For makers of food and care products, the safe delivery of goods that stock the shelves of supermarkets, pharmacies and customers’ homes around the world begins on an automated factory line.
It’s here that products are individually picked, wrapped, sealed, boxed, labelled and readied for shipment. Whether the product is a loaf of bread or medicines for children, the top priorities when it comes to packaging are quality, hygiene and consistency.
Founded in 1980, BluePrint Automation (BPA) is a leader in the kinds of machines that deliver high-throughput packaging automation. The company provides one-ofa-kind, turnkey systems to facilities in over 30 countries.
The 3D mechanical designs of these machines are highly complex, with each machine typically consisting of over 1,000 unique parts, a combination of off-the-shelf modules and custom mechanisms that the company designs itself. By matching its modular systems to specific customer needs, BluePrint Automation creates tailor-made solutions for optimal output.
While the packing machine itself is often at the core of the design, there’s also all the other equipment on the line that needs to be custom-designed for every job. These huge, interlinking set-ups can take up entire factory floors.
“Last year, we had a customer come look at one of the machines, and they said, ‘Wow, that’s much bigger than I thought it would be!’” recalls BPA’s vice president of engineering Chung-Chee Tai, who is based in the company’s Virginia, US design office. “That’s when I thought that if we had virtual reality, then that would be really useful. There wouldn’t be surprises like that.”
Virtual reality (VR), he decided, would enable the company to give a human scale to its models, offering customers a sense of how tall or how long a machine might be.
“People just don’t realise how big a machine can be sometimes,” says Tai.
BluePrint Automation – avoiding changes
Because of the scales involved, and the need for machines to integrate with each other, it’s critically important to get everything right first time. It can be extremely costly to adjust a design once a machine’s on site.
BPA’s 3D CAD models are designed in SolidWorks and have long been of benefit to designers. More recently, the addition of VR for the design and engineering teams has helped them to spot clashes and problems earlier on in the design phase.
Somewhat surprisingly, moving the SolidWorks data into VR is done using free software – the AMD Radeon ProRender add-in for SolidWorks, Unreal Engine 4.17, and AMD Radeon ProRender Game Engine Importer for Unreal.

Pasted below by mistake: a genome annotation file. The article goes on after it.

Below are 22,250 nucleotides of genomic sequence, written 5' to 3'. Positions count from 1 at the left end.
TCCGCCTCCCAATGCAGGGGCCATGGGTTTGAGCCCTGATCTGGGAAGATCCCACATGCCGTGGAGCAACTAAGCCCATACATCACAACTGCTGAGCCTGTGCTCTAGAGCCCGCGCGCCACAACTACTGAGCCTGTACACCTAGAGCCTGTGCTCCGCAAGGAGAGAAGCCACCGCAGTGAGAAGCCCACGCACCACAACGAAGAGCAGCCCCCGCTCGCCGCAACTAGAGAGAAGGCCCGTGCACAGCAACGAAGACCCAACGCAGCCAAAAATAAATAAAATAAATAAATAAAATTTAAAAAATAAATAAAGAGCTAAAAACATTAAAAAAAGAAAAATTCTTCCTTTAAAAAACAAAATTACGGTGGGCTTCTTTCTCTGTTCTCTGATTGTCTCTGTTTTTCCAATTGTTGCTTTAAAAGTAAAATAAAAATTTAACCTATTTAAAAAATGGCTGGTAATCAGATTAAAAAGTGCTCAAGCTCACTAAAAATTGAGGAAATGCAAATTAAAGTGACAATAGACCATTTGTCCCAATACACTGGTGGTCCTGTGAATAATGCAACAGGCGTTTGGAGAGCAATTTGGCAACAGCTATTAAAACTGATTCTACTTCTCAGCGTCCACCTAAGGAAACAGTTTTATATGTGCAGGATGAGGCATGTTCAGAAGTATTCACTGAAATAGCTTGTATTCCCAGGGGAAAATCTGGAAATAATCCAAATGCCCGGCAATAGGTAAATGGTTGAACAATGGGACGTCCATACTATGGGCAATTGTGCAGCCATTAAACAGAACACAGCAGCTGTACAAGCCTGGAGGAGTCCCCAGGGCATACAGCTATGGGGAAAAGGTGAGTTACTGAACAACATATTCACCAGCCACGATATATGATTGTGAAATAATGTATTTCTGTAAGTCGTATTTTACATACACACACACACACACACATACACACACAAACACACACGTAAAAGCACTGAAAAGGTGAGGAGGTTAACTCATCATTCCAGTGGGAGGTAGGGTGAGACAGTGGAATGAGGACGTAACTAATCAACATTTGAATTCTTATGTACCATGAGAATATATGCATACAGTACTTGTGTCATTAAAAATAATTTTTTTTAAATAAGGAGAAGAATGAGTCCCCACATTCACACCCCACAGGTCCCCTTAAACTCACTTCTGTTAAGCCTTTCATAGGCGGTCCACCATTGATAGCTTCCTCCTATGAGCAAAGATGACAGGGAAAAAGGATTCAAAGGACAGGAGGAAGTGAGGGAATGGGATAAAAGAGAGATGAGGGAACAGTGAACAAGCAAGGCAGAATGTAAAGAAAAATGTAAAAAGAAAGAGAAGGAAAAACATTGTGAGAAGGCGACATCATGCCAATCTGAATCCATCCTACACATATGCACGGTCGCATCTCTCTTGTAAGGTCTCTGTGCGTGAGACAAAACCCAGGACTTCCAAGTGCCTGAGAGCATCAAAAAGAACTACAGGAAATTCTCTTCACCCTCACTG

Using a Dell Precision 5820 workstation, equipped with an AMD Radeon Pro WX 9100 graphics card, BPA creates photorealistic renderings of its CAD models within SolidWorks, using Radeon ProRender. The rendered scene is then exported as a transportable format.
Using the Radeon ProRender Game Engine Importer, BPA can then import the scene into Epic Games’ Unreal Engine.
Templates in Unreal Engine help to streamline the process of building a VR experience with the imported CAD data.
Once the model is in VR, BluePrint Automation is able to visualise the machinery virtually, animate various mechanisms and test ergonomics, reviewing the engineering before anything is built, saving time and money.
Previously, BluePrint Automation shared images of CAD models in online customer meetings via Skype, but Tai says that this method falls short when it comes to allowing enough control over what the customer can see. That means there’s room for errors to creep in.
“With VR you can take your time, look at what you want to look at and focus on that,” he explains.
Sales sees potential
It wasn’t long before other areas of the business wanted to get involved. “Our sales department saw the tool and they wanted to take [the results] outside for show and tell. It wasn’t exactly planned, but it was a good outcome,” laughs Tai.
BluePrint Automation now uses its VR experience to win over customers with new designs and generate new sales at industry shows, where showcasing a physical machine can be an expensive proposition.
“It’s not just eye candy,” insists BluePrint Automation mechanical engineering clerk Katie Hildebrandt, speaking of BPA’s use of VR at a recent industry event. “It’s serving a purpose and I feel that everyone who came to our booth saw that.”
She continues: “Some were really sceptical until I showed them all the mistakes you could catch before assembling and manufacturing and products. It’s good for safety analysis, too, such as showing areas where it wouldn’t be safe to put your hands.”
The next step for BPA’s VR adoption is back in the design studio, where its engineers are looking to use the technology to optimise key features, such as operability and serviceability, packing even more insight into the early design phase.
BluePrint Automation adds VR to CAD in its design of packaging machinery